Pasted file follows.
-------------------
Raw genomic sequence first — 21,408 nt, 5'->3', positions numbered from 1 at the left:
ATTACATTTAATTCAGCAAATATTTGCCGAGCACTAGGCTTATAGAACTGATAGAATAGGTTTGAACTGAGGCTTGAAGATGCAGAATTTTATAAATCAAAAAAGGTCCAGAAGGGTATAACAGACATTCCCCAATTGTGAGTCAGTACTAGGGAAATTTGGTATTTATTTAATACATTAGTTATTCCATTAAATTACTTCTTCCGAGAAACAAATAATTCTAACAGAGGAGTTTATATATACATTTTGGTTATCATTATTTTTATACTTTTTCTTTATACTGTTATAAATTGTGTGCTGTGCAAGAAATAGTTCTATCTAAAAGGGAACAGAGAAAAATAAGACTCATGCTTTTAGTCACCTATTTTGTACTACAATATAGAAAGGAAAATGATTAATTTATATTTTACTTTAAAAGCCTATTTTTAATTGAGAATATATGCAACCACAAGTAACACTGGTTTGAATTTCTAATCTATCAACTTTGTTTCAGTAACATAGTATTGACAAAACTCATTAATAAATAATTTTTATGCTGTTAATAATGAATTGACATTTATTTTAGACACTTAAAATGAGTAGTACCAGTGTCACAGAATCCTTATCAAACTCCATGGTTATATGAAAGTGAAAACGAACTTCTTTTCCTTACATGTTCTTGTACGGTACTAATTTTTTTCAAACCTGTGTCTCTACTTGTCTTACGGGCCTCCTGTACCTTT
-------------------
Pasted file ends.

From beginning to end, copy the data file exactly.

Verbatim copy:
Raw genomic sequence first — 21,408 nt, 5'->3', positions numbered from 1 at the left:
ATTACATTTAATTCAGCAAATATTTGCCGAGCACTAGGCTTATAGAACTGATAGAATAGGTTTGAACTGAGGCTTGAAGATGCAGAATTTTATAAATCAAAAAAGGTCCAGAAGGGTATAACAGACATTCCCCAATTGTGAGTCAGTACTAGGGAAATTTGGTATTTATTTAATACATTAGTTATTCCATTAAATTACTTCTTCCGAGAAACAAATAATTCTAACAGAGGAGTTTATATATACATTTTGGTTATCATTATTTTTATACTTTTTCTTTATACTGTTATAAATTGTGTGCTGTGCAAGAAATAGTTCTATCTAAAAGGGAACAGAGAAAAATAAGACTCATGCTTTTAGTCACCTATTTTGTACTACAATATAGAAAGGAAAATGATTAATTTATATTTTACTTTAAAAGCCTATTTTTAATTGAGAATATATGCAACCACAAGTAACACTGGTTTGAATTTCTAATCTATCAACTTTGTTTCAGTAACATAGTATTGACAAAACTCATTAATAAATAATTTTTATGCTGTTAATAATGAATTGACATTTATTTTAGACACTTAAAATGAGTAGTACCAGTGTCACAGAATCCTTATCAAACTCCATGGTTATATGAAAGTGAAAACGAACTTCTTTTCCTTACATGTTCTTGTACGGTACTAATTTTTTTCAAACCTGTGTCTCTACTTGTCTTACGGGCCTCCTGTACCTTT